Another reviewer felt that this book was not for beginners. Perhaps thirty years of doing this stuff has skewed my perspective, but I do not think that this book is a bad place for a serious beginner to start. Yes, it is a handy reference for the pro's, but if you have a talent for this sort of stuff, I think this book can get you started (with some effort) and continue to serve as a useful reference going forward. No one book is likely to solve all of your questions, but this will one give you an overview of what your options are with the PIC.
If you are a beginner, and not a pro, I will offer you a suggestion that virtually no one else will agree with. Learn an assembler language first. Once you overcome the initial learning curve of all the mnemonics, registers, and the odd ways we do math, you will understand what is going on under the hood as few do. And, like me, you may find that it is actually fun to program in assembler. I'd rather write in assembler than C any day. If, on the other hand, you need a little instant gratification (and we all do from time to time) try PIC BASIC, or even a BASIC STAMP.
But I digress. This is an excellent book in spite of lacking depth in some areas. I am glad I spent the money for it, and most of you will be as well.
The text provides knowledge necessary to build a base knowledge of the inner workings of microcontrollers, and explores some various languages available to help you begin writing programs. It will help you understand how information moves within the microcontrollers, explores memory and architecture types, introduces you to the microcontroller instruction set, and more. With this text, and supplemental information from the internet, I was successful in learning assembly language programming, having had no previous knowledge or experience in about a month's time.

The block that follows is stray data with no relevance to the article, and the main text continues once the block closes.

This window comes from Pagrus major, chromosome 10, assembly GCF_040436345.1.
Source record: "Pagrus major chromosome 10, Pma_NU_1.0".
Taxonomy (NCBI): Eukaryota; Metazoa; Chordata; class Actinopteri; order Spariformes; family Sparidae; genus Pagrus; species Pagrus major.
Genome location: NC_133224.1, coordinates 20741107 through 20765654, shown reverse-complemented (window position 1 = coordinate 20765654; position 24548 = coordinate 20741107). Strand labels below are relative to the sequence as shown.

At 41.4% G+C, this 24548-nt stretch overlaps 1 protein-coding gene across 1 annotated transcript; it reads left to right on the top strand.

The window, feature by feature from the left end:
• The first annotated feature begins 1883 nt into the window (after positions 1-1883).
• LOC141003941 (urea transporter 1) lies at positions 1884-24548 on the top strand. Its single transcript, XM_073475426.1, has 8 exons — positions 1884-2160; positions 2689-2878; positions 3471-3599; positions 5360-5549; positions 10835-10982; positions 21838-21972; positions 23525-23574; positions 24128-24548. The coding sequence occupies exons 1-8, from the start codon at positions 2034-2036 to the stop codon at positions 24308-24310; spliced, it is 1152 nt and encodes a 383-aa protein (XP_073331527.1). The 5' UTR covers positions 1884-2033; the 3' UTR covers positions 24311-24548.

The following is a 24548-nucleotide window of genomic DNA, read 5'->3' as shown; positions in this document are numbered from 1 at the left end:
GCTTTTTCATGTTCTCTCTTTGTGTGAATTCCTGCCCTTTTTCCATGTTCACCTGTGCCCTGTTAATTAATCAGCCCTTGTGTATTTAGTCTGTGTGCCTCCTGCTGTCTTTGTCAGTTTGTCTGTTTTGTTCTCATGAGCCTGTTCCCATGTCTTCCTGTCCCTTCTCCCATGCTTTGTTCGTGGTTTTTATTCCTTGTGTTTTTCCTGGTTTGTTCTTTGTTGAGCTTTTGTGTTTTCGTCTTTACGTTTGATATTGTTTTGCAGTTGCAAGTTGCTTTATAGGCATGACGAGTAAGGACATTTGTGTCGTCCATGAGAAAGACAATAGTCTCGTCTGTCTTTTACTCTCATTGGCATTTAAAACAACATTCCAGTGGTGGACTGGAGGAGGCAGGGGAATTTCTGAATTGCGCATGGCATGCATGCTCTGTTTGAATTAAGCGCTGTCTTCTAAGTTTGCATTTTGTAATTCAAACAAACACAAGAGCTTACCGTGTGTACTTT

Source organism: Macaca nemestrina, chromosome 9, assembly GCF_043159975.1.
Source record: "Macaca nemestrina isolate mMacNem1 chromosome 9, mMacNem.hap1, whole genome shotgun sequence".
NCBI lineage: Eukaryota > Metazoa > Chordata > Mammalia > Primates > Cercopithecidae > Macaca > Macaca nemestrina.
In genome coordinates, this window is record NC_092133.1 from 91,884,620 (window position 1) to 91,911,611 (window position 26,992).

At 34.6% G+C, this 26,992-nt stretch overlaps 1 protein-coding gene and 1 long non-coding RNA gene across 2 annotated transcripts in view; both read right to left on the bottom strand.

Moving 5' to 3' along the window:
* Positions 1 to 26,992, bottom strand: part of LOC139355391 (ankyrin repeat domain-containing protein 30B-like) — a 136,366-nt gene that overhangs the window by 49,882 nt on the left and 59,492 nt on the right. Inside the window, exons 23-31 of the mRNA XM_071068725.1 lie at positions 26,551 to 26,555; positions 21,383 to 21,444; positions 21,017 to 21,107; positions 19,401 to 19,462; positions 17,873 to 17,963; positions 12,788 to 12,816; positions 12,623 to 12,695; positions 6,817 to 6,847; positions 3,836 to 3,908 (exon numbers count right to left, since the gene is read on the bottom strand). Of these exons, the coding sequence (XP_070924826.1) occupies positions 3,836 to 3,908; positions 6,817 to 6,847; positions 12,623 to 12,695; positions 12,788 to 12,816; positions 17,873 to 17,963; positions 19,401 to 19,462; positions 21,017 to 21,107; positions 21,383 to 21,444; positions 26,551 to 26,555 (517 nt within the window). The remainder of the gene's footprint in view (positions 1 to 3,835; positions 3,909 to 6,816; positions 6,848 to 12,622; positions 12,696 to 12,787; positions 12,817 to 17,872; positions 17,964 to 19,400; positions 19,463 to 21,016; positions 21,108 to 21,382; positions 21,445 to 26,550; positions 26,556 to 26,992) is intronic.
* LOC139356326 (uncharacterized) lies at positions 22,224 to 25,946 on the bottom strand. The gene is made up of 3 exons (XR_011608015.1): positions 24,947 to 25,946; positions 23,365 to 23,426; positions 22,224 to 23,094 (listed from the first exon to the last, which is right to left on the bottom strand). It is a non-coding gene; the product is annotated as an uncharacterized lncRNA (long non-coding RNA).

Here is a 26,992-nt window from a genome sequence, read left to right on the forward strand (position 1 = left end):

I would like to point out, that I felt this book's layout was a bit unorganized. There were sections and chapters that felt out of place, and sometimes left me confused. As an example, the book begins explaining how to accomplish tasks using certain lines of instructions prior to introducing you to any instructions at all, let alone the instructions the text references. I found myself constantly flipping around the book, sometimes hundreds of pages at a time, to find information I needed to read a chapter in the beginning of the book.
Despite the book's minor flaws, it still proved to be an invaluable resource, and it will find a permanent home on my book shelf at the side of my desk. Again, as the book's cover says, it is undoubtedly the ultimate hard-working desk reference, and a worth-while investment.
This book is for you if you are: